heartimagesloveletterI thought I’d try something from one of the leading lights of the chick-lit genre. This is Fiona Walker’s 11th and it is a real doorstop of a book. First off, admiration, this is a comic novel and for a writer to sustain humour throughout a novel of this length is a great achievement. Walker has managed this by producing a tautly plotted tale. Slapstick and farcical situations a-plenty but there is also an intelligent almost in-joke humour of word-play and literary and cultural references which really does mean that with this broad scope of comedy there really is something for everyone in this novel. I am sure Walker (who I have not read before) has honed these skills in her previous ten books and so is able to produce a bit of a comic-writing masterclass in this one. There’s literary secrets, a festival in a country house and secret identities within a well-drawn Devon coastal setting. Although it often put a smile on my face I did not laugh out loud but the author’s stamina is to be applauded for keeping it all going over 660 pages. There were some memorable characterisations but I often have a problem with the lead female character in this type of novel and this was no exception. There’s a danger of the reader becoming frustrated with Allegra’s ineptitudes and incompetencies. For me this devalues the book a little. I know I’m not the target audience for this type of book but do women readers enjoy being driven mad by the actions of the main character? – I doubt it. Anyway in the three years that have passed since the publication of this novel Fiona Walker has put out another two novels. On the strength of this one I am sure I will give her output another go. Any suggestions? threestars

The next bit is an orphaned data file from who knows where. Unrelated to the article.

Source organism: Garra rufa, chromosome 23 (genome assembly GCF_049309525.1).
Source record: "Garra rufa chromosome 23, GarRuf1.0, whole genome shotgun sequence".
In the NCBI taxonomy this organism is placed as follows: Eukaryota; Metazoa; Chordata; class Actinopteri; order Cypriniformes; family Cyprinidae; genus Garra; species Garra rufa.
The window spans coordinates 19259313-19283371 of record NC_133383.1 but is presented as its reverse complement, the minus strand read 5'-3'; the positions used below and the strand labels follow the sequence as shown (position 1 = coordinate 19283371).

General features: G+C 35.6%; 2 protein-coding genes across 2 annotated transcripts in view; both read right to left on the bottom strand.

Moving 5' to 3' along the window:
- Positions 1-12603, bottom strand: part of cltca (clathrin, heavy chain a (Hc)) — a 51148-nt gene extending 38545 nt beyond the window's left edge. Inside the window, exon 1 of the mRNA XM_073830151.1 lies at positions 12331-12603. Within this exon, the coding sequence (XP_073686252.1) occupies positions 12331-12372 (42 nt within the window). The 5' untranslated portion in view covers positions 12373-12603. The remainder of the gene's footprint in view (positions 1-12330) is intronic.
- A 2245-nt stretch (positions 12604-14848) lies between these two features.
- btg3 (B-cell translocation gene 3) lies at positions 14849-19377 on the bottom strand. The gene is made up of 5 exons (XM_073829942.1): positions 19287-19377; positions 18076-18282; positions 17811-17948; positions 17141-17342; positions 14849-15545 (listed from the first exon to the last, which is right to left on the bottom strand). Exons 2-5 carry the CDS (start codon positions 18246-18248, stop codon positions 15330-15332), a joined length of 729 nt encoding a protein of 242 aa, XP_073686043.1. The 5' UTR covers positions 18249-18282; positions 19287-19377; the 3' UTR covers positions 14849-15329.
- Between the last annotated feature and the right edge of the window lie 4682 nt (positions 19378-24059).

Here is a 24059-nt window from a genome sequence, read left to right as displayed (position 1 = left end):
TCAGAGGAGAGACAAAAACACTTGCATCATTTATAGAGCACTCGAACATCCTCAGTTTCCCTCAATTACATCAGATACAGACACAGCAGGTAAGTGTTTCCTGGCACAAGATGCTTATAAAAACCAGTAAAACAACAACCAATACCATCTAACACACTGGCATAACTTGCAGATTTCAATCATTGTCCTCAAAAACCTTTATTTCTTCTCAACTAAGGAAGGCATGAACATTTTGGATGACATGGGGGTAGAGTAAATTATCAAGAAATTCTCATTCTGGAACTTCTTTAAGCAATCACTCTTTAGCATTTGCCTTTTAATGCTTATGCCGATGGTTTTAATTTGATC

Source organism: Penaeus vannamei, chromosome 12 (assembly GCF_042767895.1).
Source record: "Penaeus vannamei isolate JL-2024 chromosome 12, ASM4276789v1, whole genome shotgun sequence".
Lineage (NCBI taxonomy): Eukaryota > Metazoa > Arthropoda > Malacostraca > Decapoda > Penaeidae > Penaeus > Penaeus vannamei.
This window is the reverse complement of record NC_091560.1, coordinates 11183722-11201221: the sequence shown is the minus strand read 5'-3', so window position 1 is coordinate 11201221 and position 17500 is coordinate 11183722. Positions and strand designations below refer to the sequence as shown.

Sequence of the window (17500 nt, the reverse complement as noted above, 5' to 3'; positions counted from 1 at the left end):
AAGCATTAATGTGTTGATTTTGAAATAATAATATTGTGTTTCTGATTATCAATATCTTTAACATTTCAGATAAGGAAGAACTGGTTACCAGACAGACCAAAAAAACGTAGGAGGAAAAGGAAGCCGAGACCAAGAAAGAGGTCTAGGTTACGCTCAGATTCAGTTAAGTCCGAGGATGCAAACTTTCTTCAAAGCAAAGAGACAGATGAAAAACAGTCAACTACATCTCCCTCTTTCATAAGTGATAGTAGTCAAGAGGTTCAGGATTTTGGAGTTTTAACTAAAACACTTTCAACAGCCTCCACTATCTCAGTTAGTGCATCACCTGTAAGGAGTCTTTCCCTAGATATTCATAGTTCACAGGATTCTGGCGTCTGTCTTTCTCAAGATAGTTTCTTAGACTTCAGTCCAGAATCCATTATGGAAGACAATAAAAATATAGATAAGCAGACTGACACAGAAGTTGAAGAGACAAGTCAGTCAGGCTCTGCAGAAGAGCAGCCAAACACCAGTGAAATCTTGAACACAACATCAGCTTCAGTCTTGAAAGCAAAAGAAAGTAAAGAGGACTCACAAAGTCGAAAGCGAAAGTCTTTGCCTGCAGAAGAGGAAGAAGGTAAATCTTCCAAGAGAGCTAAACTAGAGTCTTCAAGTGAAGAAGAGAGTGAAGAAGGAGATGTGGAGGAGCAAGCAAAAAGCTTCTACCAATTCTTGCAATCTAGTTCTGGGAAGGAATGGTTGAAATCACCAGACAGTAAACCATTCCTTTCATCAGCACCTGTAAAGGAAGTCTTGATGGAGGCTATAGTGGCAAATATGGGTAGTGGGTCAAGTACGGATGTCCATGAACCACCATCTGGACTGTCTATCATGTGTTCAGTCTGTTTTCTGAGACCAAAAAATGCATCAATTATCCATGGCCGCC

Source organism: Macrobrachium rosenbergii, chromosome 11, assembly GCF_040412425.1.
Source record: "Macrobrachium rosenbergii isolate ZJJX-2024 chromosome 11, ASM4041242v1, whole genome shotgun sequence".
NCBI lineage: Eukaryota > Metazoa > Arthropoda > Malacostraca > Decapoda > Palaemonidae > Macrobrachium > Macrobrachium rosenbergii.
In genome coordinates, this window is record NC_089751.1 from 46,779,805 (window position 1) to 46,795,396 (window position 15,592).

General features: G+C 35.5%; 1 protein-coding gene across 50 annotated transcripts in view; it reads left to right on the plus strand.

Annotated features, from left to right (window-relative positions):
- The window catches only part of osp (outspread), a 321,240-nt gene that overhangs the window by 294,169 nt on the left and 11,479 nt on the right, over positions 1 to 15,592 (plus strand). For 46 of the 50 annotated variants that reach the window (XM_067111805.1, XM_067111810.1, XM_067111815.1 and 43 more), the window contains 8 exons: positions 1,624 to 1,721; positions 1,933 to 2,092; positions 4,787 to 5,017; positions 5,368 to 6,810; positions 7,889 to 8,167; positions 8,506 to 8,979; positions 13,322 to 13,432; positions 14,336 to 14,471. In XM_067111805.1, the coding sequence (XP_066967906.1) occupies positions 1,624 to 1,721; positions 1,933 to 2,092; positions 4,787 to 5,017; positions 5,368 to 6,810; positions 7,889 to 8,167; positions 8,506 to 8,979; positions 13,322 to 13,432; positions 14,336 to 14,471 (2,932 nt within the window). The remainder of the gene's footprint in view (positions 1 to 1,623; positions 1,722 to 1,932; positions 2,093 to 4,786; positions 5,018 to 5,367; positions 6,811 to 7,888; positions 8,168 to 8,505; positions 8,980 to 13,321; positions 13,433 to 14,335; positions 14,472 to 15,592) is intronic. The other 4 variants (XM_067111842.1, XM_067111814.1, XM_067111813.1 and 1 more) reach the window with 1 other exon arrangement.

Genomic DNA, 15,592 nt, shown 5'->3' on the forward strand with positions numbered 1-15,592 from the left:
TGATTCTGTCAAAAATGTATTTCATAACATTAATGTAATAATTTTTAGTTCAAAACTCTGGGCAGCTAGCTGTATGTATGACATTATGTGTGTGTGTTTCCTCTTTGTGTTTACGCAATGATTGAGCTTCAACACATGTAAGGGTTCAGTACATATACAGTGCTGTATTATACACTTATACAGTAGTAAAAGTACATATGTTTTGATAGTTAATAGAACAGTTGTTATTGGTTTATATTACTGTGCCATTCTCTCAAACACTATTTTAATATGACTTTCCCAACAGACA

The Novels Of Tony Warren – A Chick-lit from a male point of view review